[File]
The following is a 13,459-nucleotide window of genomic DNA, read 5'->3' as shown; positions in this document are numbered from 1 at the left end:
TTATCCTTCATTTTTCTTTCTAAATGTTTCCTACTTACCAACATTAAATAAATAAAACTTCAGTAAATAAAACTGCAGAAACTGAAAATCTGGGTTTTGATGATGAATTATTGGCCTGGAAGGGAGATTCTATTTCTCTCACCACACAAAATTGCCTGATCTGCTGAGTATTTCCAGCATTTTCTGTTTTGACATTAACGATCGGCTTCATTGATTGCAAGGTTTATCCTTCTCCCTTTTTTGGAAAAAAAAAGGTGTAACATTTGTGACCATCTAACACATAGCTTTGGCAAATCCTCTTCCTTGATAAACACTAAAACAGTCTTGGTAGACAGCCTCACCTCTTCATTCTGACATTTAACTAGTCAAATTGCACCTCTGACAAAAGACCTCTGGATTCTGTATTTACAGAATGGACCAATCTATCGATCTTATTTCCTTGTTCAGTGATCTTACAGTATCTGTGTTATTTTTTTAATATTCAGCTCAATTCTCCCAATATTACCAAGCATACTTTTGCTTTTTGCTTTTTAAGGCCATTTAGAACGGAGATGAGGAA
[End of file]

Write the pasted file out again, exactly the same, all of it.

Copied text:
The following is a 13,459-nucleotide window of genomic DNA, read 5'->3' as shown; positions in this document are numbered from 1 at the left end:
TTATCCTTCATTTTTCTTTCTAAATGTTTCCTACTTACCAACATTAAATAAATAAAACTTCAGTAAATAAAACTGCAGAAACTGAAAATCTGGGTTTTGATGATGAATTATTGGCCTGGAAGGGAGATTCTATTTCTCTCACCACACAAAATTGCCTGATCTGCTGAGTATTTCCAGCATTTTCTGTTTTGACATTAACGATCGGCTTCATTGATTGCAAGGTTTATCCTTCTCCCTTTTTTGGAAAAAAAAAGGTGTAACATTTGTGACCATCTAACACATAGCTTTGGCAAATCCTCTTCCTTGATAAACACTAAAACAGTCTTGGTAGACAGCCTCACCTCTTCATTCTGACATTTAACTAGTCAAATTGCACCTCTGACAAAAGACCTCTGGATTCTGTATTTACAGAATGGACCAATCTATCGATCTTATTTCCTTGTTCAGTGATCTTACAGTATCTGTGTTATTTTTTTAATATTCAGCTCAATTCTCCCAATATTACCAAGCATACTTTTGCTTTTTGCTTTTTAAGGCCATTTAGAACGGAGATGAGGAA